Alumni Interview with Laura Webb

This interview was conducted over email with Laura Webb, director of the NC Center’s Fair Chance Criminal Justice Project, by Maria Alba, a first-year undergraduate student working for the Duke Human Rights Center at the Franklin Humanities Institute.

Laura joined the NC Justice Center as a staff attorney in 2018. During her time at the Justice Center, she has worked with directly impacted people and their families, partner organizations, and concerned residents to dismantle the modern carceral system. Laura has represented hundreds of North Carolinians seeking relief from their criminal record and has advocated on the state and local levels to change laws and policies to ensure that every North Carolinian, even those with justice involvement, has a fair chance to thrive. Before joining the Justice Center, Laura was a staff attorney with the Clean Slate Project at Southern Coalition for Social Justice, where she represented clients seeking criminal record expunctions and other relief mechanisms. Laura is a graduate of North Carolina Central School of Law and Duke University. 


How does your work at the NC Justice Center intersect with the advancement of human rights? 

I am the director of the Fair Chance Criminal Justice Project at the North Carolina Justice Center. At the Justice Center, we work across several issue areas with the goal of ending poverty in North Carolina.

Unfortunately, people living in poverty, especially those with criminal records, are vulnerable to human and civil rights violations. In our society, the combination of laws, policies, and stigma impose significant barriers for people with criminal records to get and keep meaningful employment, affordable housing, quality food, healthcare, parental rights, and higher education. 

My work at the NC Justice Center is to ensure that people, no matter their background, have their basic rights recognized. 

My team looks at the way the criminal justice system perpetuates poverty and strips people of their rights and partners with justice-involved people, decision makers, and engaged community members to make policy and practice changes that reduce the harms.


What led to your interest in human rights and the modern carceral system?

My interest in human rights and abolishing the modern carceral system stemmed from witnessing family members’ experience with the criminal justice system and the consequences of having a criminal record. I witnessed the challenges my father had getting and keeping employment and housing. Ultimately, this led to our family being separated and later estranged because he had to move out of state to obtain needed opportunities. I joined this work because it is personal to me. 


What are some important laws/policies that you believe need to be implemented to bring relief to disadvantaged communities?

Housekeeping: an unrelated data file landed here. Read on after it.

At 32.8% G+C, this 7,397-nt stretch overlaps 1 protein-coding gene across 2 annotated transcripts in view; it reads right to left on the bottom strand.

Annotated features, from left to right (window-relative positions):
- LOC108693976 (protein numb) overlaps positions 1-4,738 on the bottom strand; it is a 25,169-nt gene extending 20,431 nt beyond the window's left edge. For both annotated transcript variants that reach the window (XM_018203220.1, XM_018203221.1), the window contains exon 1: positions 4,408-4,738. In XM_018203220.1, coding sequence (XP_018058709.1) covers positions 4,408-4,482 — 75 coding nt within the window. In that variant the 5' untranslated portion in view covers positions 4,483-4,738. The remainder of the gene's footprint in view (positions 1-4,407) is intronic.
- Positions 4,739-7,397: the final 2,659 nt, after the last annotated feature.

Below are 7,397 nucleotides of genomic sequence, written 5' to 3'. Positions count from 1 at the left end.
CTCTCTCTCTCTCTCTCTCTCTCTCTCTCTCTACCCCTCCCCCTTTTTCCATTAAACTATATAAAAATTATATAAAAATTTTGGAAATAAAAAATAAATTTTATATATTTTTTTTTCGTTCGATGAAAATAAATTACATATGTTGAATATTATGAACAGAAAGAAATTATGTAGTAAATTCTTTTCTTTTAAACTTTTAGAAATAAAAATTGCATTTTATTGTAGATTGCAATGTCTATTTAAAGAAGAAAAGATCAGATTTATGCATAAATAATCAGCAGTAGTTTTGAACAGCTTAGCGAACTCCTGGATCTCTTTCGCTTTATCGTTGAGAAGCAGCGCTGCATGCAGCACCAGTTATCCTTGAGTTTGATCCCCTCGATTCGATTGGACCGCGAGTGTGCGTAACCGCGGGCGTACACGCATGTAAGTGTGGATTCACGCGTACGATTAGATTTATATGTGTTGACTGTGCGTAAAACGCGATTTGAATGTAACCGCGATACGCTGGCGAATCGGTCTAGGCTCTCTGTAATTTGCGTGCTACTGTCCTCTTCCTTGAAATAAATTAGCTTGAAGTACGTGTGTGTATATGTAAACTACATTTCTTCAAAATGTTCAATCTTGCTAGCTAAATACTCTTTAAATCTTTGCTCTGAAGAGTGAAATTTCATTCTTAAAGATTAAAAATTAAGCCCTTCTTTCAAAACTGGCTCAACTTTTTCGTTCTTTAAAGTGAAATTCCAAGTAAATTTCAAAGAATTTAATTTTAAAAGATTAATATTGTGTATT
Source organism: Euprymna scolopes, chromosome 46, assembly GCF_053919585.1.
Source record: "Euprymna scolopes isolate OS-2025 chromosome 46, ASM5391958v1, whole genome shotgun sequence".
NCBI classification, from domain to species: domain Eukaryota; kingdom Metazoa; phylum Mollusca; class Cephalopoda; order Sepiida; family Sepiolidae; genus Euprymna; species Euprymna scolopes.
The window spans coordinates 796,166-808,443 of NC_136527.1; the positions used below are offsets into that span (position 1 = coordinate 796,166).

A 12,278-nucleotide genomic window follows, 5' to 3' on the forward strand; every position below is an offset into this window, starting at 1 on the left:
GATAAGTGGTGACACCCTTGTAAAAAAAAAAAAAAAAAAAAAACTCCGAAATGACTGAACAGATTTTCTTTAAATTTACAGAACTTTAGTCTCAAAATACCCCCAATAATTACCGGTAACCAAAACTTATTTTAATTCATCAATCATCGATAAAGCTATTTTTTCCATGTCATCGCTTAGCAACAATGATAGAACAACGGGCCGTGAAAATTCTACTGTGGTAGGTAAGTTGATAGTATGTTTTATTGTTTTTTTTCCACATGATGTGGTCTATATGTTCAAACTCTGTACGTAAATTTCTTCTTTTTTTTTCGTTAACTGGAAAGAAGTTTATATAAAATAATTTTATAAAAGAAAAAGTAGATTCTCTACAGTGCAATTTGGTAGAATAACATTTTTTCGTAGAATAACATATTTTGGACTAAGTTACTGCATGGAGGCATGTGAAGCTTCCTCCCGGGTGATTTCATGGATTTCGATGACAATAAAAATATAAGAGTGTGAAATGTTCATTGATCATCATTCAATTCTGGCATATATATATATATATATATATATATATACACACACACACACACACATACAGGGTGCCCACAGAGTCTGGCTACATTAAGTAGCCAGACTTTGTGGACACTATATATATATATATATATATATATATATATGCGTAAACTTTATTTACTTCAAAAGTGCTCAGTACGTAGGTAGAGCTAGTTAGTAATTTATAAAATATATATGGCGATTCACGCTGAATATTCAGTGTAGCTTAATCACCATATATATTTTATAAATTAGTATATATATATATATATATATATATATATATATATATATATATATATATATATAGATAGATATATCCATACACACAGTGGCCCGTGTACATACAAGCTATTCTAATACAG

The state should abolish laws that criminalize or further penalize poverty. For several years, I have been a member of the NC Fines and Fees Coalition. This group challenges laws that create a two-tier system where justice-involved people with means have better outcomes than people without an ability to pay their criminal court costs.

For example, in North Carolina, we suspend a person’s driver’s license if they cannot pay their traffic tickets. The suspension stays in place until the person can pay it. The average length of suspension is about 9 years. In NC, where more than 95% of people drive to work, not having a length can be a complete barrier to employment. It can also undermine a person’s ability to care for themselves and their families. The state should also address laws that allow for probation extension, probation violations, or incarceration for unpaid court costs.


What current projects are you working on?

Through my work at the NC Justice Center, I am working on a campaign to promote justice-involved workers as a solution to North Carolina’s pervasive workforce shortage. The campaign seeks to grow the movement for second chances and its recommended workforce development-related policy changes. The campaign engages in targeted advocacy that would end driver’s license suspensions for unpaid traffic tickets and missed court dates, expand access to criminal record expunction by automating the process and broadening eligibility, regulate the use of mugshots to prevent exploitation, and promote fair chance hiring, among other key issues. 


What can people outside of the legal community do to get involved and help the cause?

There are several ways someone outside of the legal community can get involved with the cause. Some actions that someone can take includes the following:

  • Tell your story if you are directly impacted by an issues
  • Use your voice by sign petitions, writing letter, or sending emails to decision makers
  • Share information about the campaigns with your networks, and
  • Attend events, such as Second Chance Lobby Day.

How did your time at Duke prepare you for a career in human rights?

During my time at Duke, I learned about mass incarceration. I was a Public Policy student at the Sanford School. One of my graduation requirements was to complete a summer internship. I completed my internship with the American Civil Liberties Union in Pennsylvania. As an intern, my role was to answer the phone and read the letters. Every day, I heard from people with records who were not able to get work, housing, or other essential opportunities. I learned the term “mass incarceration,” and about the wide-spread impacts of a criminal record. Although I had a parent with a criminal record and had witnessed the consequences of that, I was not aware of the systemic nature of the issue. After that summer, I decided to go to law school and work within the criminal justice reform movement.